Poetry: Sueyeun Juliette Lee

The Quiet Sun

Just as I was taught to kneel, the sun became foreign to me. How to speak after a different daylight emerges? Name that black chamber, its seamless, quiescent surface. Speak after an epoch, an apocalypse—find again that strange word for dew.

Uncover a grain of light amid the reft between us. That word you pondered and turned about, ultimately left at contact’s door.

Tell me the name of this descant, its felted slide into the sea. Tell me the name of that absented hour, the space where solar shores failed to meet.

Quietness, a virtue. Harmonic darkness without intent, the vast cosmos of what is neither felt nor seen. No light against those furloughs.

Whose name bends without my attention.


My favorite book is Stanislaw Lem’s Solaris. I read it and literally wept. It follows a group of scientific researchers seeking to understand a strange planet that has been discovered. All sorts of spooky things happen to them during their excursion. What it boils down to is that the planet itself is another life form—a truly different one that we have no means for being able to interact intelligently with. There’s this chasm of impossibility in the encounter that is utterly laced through with devastation. I am fascinated and haunted by this—the chasm of impossibility, the chasm of longing to know, the chasm of falling back into one’s self, devastated. I have been writing for some time now under the banner of a Speculative Poetics—a poetics that seeks to imagine an (aberrant) future’s psychological structures. A lot of this writing makes use of the rhetorics of knowledge (neutral/objective voice, some technical terms, etc) and sets it against an atmosphere of emotional/personal/spiritual devastation. I’m crazy about this mode. It’s the theme song for my being right now. “The Quiet Sun” is a more recent overture. The scientific lingo is scaled back, the devastation brought a bit more forward. I’ve been bereft. Here’s its song.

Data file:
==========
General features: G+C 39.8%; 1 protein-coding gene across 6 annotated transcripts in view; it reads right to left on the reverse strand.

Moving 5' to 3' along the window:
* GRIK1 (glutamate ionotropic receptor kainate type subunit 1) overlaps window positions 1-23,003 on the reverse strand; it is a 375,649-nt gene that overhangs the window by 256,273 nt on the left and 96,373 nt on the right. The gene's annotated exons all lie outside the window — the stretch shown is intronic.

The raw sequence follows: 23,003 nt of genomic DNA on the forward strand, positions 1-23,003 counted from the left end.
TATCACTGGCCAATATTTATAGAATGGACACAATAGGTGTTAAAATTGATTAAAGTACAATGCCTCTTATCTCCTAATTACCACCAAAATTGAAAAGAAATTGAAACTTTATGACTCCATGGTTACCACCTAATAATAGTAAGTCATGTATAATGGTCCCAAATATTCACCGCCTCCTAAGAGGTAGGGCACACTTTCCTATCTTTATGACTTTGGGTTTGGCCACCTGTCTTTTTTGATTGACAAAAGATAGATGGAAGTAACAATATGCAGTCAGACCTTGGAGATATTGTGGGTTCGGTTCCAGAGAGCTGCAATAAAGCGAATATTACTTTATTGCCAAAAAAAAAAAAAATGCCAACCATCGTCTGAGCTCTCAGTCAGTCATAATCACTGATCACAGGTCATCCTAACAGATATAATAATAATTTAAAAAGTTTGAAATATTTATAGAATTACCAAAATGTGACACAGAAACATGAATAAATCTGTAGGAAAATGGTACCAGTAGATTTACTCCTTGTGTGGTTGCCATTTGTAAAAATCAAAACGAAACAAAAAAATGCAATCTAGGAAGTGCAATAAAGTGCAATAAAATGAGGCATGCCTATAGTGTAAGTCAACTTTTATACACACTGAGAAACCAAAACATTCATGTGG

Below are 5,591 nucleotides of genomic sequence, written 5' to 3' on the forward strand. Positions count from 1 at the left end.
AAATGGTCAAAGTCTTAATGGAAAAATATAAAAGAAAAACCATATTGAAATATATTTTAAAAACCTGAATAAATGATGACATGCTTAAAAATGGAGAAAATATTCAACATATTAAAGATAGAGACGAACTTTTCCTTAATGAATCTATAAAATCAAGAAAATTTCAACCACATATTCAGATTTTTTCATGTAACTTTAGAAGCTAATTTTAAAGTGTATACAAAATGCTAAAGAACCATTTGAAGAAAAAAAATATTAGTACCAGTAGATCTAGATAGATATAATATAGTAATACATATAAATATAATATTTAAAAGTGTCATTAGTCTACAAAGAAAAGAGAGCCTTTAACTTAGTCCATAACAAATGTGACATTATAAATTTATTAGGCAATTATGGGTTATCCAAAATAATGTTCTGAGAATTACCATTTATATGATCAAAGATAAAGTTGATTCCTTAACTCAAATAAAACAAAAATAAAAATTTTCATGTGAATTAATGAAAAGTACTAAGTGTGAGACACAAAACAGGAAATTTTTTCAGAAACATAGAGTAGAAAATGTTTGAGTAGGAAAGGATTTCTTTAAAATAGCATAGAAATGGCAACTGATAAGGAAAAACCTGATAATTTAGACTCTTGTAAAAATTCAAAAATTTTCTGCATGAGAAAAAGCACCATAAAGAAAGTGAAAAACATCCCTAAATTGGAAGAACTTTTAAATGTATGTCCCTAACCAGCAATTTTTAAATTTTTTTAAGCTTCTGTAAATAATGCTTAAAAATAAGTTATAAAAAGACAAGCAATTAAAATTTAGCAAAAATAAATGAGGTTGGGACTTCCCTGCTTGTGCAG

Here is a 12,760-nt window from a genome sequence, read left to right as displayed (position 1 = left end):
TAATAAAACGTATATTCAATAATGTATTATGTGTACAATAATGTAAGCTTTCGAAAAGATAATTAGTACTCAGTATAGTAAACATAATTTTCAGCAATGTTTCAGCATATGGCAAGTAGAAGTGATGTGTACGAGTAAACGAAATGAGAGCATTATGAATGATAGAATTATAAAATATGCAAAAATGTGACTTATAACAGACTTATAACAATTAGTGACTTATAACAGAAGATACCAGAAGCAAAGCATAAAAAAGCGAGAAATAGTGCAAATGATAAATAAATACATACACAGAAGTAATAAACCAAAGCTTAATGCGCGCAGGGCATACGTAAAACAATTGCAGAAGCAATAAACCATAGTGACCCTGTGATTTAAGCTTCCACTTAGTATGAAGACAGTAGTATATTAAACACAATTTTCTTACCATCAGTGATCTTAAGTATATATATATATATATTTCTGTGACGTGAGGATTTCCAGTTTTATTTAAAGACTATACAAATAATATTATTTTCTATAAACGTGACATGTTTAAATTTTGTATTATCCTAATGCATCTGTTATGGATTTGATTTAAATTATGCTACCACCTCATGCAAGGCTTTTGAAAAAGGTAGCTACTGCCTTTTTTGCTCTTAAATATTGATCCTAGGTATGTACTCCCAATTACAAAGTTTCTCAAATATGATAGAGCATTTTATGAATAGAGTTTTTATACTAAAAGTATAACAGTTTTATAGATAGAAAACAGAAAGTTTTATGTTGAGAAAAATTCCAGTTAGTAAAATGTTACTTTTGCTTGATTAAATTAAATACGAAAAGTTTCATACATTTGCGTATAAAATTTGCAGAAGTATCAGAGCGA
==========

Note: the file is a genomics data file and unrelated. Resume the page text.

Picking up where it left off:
SJL authorSueyeun Juliette Lee grew up three miles from the CIA. She edits Corollary Press, a chapbook series devoted to multi-ethnic innovative writing, writes reviews for The Constant Critic, and is a contributing editor at EOAGH. Her books include That Gorgeous Feeling (Coconut Press), Underground National (Factory School), and the chapbooks Mental Commitment Robots (Portable Press at Yo-Yo Labs), A Primary Mother (Least Weasel Series at Propolis Press) and No Comet, That Serpent in the Sky Means Noise (Black Warrior Review). You can find her at silentbroadcast.com.